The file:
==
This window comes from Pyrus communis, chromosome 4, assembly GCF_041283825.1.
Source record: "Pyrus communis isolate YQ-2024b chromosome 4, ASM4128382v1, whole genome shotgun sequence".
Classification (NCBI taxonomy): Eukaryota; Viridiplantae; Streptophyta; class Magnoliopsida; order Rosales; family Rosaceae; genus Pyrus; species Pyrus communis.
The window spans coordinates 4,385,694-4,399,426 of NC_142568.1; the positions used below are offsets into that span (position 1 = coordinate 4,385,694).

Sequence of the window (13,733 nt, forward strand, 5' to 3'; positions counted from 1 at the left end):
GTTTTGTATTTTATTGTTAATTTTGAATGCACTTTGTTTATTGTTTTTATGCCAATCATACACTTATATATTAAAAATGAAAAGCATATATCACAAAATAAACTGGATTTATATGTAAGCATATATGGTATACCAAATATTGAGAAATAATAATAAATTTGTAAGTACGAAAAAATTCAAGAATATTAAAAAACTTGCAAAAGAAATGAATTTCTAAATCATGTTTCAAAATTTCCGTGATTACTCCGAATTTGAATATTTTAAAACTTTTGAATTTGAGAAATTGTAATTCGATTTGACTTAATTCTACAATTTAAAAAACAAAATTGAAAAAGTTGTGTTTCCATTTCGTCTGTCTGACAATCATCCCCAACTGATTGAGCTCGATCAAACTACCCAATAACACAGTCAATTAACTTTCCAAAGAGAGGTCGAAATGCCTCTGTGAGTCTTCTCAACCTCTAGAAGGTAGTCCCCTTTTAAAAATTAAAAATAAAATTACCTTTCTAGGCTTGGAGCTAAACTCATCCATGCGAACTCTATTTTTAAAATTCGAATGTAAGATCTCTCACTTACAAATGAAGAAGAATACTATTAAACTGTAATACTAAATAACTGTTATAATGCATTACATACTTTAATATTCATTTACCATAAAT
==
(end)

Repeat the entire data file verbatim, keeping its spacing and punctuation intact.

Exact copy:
This window comes from Pyrus communis, chromosome 4, assembly GCF_041283825.1.
Source record: "Pyrus communis isolate YQ-2024b chromosome 4, ASM4128382v1, whole genome shotgun sequence".
Classification (NCBI taxonomy): Eukaryota; Viridiplantae; Streptophyta; class Magnoliopsida; order Rosales; family Rosaceae; genus Pyrus; species Pyrus communis.
The window spans coordinates 4,385,694-4,399,426 of NC_142568.1; the positions used below are offsets into that span (position 1 = coordinate 4,385,694).

Sequence of the window (13,733 nt, forward strand, 5' to 3'; positions counted from 1 at the left end):
GTTTTGTATTTTATTGTTAATTTTGAATGCACTTTGTTTATTGTTTTTATGCCAATCATACACTTATATATTAAAAATGAAAAGCATATATCACAAAATAAACTGGATTTATATGTAAGCATATATGGTATACCAAATATTGAGAAATAATAATAAATTTGTAAGTACGAAAAAATTCAAGAATATTAAAAAACTTGCAAAAGAAATGAATTTCTAAATCATGTTTCAAAATTTCCGTGATTACTCCGAATTTGAATATTTTAAAACTTTTGAATTTGAGAAATTGTAATTCGATTTGACTTAATTCTACAATTTAAAAAACAAAATTGAAAAAGTTGTGTTTCCATTTCGTCTGTCTGACAATCATCCCCAACTGATTGAGCTCGATCAAACTACCCAATAACACAGTCAATTAACTTTCCAAAGAGAGGTCGAAATGCCTCTGTGAGTCTTCTCAACCTCTAGAAGGTAGTCCCCTTTTAAAAATTAAAAATAAAATTACCTTTCTAGGCTTGGAGCTAAACTCATCCATGCGAACTCTATTTTTAAAATTCGAATGTAAGATCTCTCACTTACAAATGAAGAAGAATACTATTAAACTGTAATACTAAATAACTGTTATAATGCATTACATACTTTAATATTCATTTACCATAAAT